So don’t rethink: rebrand!

KFC so good

Ways of Knowing

ImageMy response to Project Zero and other vectors of constructivist-influenced, inquiry-based, student-centered thinking in education was to start thinking much harder about curriculum.

To become more student-centered in my practice, I felt I needed to address the what as well as the how of my teaching. In order to create inquiry space for students, I had to build structure. It wasn’t enough, I felt, to identify through-lines and bolt concepts onto what was already there. I wanted to create something simple – something both basic and profound – within which students could create their own (authentic) complexities.

The how is important too – the ideals of differentiation, empowerment, and inquiry can hardly be realized without committed and empathetic classroom practice – but it seemed to me that greater coherence in curriculum would pay off in all areas.

I’ve written previously about the paradigmatic uncertainties which cloud direction in my subject – the lack of agreement on the theoretical basis on which we work as literature teachers. These uncertainties do not, it must be said, prevent a lot of great work being done by individual teachers, and I don’t want to belittle the work of colleagues or indeed my own work in the past. So many English teachers succeed in making their classes distinctive and exciting for many students. But none of this would be lost, and its force could be multiplied if the curriculum were more coherent, if the big picture weren’t so fuzzy. I envisaged a course in which nothing would be left behind or finished with, where the texts and questions discussed at the beginning of the year would still be part of the discussion at the end. In particular, I wanted to create inquiry space. But how can you have real inquiry without an epistemological basis?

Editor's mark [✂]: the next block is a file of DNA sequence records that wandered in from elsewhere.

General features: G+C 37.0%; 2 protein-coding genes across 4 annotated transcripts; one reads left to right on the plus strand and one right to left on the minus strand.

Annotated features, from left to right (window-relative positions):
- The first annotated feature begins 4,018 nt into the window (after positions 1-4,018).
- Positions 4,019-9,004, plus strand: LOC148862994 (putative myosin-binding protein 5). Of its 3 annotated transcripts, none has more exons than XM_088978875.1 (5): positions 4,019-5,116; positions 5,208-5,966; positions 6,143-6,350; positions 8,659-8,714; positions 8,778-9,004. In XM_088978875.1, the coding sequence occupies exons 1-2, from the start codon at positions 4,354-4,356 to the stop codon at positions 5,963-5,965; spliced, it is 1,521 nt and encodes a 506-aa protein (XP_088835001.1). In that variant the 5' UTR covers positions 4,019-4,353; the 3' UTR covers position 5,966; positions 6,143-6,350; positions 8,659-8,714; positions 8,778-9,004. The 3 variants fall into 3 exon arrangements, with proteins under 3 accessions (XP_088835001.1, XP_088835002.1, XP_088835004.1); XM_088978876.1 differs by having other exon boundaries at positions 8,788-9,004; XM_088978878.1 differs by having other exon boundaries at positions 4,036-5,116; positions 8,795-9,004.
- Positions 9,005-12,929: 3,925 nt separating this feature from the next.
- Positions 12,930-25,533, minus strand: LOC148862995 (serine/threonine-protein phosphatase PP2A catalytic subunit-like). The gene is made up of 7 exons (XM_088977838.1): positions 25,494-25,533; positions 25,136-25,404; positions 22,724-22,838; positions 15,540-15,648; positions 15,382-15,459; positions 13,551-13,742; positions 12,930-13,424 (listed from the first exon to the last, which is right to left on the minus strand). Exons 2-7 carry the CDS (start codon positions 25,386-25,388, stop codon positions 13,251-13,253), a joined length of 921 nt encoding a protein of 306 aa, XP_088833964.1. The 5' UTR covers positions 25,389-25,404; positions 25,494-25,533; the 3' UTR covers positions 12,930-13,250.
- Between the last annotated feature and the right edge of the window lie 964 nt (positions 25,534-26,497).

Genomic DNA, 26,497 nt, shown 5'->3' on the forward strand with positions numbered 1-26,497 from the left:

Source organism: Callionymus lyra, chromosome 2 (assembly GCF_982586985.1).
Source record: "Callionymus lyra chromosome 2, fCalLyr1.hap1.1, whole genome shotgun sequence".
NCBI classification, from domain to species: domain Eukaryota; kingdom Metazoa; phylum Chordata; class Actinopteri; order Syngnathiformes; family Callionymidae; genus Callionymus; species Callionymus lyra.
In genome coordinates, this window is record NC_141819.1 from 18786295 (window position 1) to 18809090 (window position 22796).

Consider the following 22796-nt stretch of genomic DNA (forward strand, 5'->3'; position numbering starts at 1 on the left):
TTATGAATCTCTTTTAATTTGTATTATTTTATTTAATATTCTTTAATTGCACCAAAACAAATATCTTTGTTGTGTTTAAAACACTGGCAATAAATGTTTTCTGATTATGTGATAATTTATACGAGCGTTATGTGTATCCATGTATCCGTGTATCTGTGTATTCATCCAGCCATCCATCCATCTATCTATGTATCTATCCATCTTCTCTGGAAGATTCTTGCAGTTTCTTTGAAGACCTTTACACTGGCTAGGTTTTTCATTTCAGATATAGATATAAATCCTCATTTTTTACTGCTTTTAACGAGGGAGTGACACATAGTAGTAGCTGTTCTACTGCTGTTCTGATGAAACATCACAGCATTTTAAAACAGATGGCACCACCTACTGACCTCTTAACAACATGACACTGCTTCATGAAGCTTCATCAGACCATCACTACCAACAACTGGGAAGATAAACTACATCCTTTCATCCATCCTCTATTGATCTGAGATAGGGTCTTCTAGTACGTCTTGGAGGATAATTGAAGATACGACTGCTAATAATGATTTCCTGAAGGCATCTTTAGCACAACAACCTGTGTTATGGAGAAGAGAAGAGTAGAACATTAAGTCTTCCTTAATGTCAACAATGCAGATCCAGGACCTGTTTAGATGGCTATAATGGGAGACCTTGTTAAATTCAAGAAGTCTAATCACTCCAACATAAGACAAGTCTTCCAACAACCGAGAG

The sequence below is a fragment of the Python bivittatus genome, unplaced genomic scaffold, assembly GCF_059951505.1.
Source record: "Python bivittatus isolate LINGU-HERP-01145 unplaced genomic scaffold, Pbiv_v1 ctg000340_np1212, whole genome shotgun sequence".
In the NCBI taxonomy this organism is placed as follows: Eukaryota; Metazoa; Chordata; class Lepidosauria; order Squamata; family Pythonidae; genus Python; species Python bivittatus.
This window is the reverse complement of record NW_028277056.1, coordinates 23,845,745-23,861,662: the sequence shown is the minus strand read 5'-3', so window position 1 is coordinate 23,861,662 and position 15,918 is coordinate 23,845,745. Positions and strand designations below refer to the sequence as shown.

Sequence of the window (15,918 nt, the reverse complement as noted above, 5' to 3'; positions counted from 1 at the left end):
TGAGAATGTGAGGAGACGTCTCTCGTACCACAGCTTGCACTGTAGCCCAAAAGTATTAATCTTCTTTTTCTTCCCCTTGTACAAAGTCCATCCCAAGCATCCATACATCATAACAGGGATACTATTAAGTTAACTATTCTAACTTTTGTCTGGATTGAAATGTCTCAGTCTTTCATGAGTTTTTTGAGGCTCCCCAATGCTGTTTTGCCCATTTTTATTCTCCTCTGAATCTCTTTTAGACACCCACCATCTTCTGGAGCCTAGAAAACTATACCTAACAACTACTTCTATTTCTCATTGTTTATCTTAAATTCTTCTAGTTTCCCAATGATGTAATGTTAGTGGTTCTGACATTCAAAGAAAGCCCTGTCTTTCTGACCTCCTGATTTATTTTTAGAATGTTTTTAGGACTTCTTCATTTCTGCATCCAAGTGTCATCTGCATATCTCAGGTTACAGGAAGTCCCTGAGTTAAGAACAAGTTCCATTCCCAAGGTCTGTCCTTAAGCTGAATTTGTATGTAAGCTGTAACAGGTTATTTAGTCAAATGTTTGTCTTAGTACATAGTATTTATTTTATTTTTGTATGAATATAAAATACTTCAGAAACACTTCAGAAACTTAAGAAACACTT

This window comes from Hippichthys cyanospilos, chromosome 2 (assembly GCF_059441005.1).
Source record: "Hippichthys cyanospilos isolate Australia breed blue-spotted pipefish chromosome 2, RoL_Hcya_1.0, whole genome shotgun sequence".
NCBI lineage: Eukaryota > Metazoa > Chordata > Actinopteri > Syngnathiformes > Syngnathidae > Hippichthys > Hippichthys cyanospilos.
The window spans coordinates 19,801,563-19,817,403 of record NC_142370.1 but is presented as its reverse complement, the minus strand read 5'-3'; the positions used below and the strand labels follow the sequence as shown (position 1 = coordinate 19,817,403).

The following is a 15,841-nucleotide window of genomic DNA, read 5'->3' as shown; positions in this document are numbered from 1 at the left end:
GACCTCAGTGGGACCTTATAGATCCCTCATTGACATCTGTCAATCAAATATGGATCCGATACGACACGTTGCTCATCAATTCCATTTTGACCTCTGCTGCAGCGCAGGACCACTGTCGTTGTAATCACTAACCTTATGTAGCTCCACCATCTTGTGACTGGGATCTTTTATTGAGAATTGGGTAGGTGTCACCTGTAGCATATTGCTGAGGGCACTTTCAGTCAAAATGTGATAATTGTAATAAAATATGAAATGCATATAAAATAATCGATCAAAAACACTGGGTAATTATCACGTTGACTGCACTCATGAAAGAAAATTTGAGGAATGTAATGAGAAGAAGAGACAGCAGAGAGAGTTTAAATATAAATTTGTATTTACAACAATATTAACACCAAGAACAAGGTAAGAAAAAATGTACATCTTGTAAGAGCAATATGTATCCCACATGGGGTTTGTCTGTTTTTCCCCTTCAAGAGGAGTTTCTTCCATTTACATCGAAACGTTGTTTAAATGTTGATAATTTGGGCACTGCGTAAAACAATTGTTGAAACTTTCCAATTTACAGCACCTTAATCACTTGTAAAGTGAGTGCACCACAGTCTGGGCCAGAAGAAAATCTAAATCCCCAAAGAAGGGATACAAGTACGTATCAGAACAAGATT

By ‘epistemological basis’ I mean a theory of knowledge. At Diploma level all students take this course in basic epistemology. Whereas the fundamental question of the Middle Years Programme is ‘How do I learn?’ at DP level this becomes ‘How do I know?’ The TOK department’s job in a school is to keep this question at the front of everyone’s mind. At Diploma level, students must understand they are not just being asked to learn but also to question the basis of what they learn. What constitutes knowledge in a particular discipline, and how is it arrived at? What kind of knowledge community exists around it, and how does it function? They need to understand that a certain proportion of what they are learning will inevitably be superseded, and that knowledge is an ongoing project without any end. I would assert that one of the most important functions of inquiry-based learning in the MYP is to make TOK and the Diploma possible, by introducing students experientially to methods and ways of knowing in the various disciplines.